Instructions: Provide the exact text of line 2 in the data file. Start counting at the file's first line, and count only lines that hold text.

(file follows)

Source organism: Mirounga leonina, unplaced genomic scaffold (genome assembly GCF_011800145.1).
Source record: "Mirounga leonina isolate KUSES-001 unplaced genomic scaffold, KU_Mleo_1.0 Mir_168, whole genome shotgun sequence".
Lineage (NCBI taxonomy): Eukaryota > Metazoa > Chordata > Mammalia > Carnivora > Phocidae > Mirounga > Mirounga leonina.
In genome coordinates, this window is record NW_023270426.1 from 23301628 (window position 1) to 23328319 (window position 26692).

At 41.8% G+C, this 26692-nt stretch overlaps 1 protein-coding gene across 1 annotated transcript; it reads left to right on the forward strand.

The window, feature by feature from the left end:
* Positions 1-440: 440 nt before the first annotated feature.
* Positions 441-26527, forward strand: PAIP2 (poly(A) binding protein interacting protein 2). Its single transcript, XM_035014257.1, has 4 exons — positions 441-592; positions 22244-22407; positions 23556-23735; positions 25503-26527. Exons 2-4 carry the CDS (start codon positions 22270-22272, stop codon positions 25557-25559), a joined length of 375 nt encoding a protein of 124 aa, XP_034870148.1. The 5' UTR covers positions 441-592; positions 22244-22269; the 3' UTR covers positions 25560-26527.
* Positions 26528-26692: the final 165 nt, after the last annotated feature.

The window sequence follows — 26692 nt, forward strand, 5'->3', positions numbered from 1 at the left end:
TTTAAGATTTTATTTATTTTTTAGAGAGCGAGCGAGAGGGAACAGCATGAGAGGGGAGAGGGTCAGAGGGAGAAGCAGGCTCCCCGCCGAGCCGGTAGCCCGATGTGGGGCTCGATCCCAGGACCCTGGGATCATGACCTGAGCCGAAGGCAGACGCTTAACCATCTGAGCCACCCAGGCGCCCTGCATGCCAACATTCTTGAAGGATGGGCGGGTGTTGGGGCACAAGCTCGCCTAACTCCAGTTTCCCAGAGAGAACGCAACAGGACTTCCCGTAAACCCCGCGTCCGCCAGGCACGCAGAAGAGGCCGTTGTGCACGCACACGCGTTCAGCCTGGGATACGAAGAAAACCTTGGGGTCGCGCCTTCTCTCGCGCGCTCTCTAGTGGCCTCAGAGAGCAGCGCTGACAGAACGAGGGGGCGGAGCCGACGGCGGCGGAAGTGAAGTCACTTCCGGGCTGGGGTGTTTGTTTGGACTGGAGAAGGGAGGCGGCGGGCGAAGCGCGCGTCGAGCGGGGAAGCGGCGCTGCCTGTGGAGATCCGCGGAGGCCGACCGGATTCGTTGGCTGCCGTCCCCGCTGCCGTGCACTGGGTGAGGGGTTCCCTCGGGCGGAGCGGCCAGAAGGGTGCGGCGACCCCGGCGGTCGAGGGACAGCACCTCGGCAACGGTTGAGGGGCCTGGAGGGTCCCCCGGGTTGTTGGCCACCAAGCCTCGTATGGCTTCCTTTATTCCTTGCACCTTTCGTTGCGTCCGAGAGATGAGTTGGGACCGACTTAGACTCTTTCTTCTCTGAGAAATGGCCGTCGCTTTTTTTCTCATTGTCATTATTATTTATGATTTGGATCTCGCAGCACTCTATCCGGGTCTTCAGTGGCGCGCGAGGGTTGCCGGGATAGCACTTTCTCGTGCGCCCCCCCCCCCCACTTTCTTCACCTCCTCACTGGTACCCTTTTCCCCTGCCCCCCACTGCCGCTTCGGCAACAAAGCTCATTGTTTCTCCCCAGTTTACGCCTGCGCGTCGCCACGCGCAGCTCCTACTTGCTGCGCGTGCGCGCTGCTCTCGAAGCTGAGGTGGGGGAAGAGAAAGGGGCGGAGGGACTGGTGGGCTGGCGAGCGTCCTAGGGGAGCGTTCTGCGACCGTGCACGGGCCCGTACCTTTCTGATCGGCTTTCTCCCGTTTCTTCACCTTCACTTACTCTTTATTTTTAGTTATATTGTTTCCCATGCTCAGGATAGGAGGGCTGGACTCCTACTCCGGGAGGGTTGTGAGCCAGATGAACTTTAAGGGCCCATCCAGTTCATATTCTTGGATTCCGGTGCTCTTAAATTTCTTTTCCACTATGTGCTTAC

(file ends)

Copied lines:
Source record: "Mirounga leonina isolate KUSES-001 unplaced genomic scaffold, KU_Mleo_1.0 Mir_168, whole genome shotgun sequence".